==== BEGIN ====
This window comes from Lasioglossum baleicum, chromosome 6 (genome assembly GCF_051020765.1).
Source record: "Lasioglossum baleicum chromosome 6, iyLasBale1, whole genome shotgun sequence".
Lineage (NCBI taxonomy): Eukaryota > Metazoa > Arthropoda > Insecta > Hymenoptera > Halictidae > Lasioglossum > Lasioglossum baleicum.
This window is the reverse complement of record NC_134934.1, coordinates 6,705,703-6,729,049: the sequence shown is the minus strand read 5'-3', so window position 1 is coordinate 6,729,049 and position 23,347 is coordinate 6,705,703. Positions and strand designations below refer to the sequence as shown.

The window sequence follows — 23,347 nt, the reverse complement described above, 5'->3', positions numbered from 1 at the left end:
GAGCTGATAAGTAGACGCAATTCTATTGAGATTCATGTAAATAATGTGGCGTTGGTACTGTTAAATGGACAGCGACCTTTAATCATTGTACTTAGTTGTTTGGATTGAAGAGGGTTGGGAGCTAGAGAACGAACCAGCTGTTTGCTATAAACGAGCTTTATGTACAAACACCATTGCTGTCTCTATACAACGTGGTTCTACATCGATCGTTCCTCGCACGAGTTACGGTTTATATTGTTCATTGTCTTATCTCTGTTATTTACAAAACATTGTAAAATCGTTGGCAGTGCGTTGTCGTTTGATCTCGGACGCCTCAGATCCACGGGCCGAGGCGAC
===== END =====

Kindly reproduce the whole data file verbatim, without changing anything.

This window comes from Lasioglossum baleicum, chromosome 6 (genome assembly GCF_051020765.1).
Source record: "Lasioglossum baleicum chromosome 6, iyLasBale1, whole genome shotgun sequence".
Lineage (NCBI taxonomy): Eukaryota > Metazoa > Arthropoda > Insecta > Hymenoptera > Halictidae > Lasioglossum > Lasioglossum baleicum.
This window is the reverse complement of record NC_134934.1, coordinates 6,705,703-6,729,049: the sequence shown is the minus strand read 5'-3', so window position 1 is coordinate 6,729,049 and position 23,347 is coordinate 6,705,703. Positions and strand designations below refer to the sequence as shown.

The window sequence follows — 23,347 nt, the reverse complement described above, 5'->3', positions numbered from 1 at the left end:
GAGCTGATAAGTAGACGCAATTCTATTGAGATTCATGTAAATAATGTGGCGTTGGTACTGTTAAATGGACAGCGACCTTTAATCATTGTACTTAGTTGTTTGGATTGAAGAGGGTTGGGAGCTAGAGAACGAACCAGCTGTTTGCTATAAACGAGCTTTATGTACAAACACCATTGCTGTCTCTATACAACGTGGTTCTACATCGATCGTTCCTCGCACGAGTTACGGTTTATATTGTTCATTGTCTTATCTCTGTTATTTACAAAACATTGTAAAATCGTTGGCAGTGCGTTGTCGTTTGATCTCGGACGCCTCAGATCCACGGGCCGAGGCGAC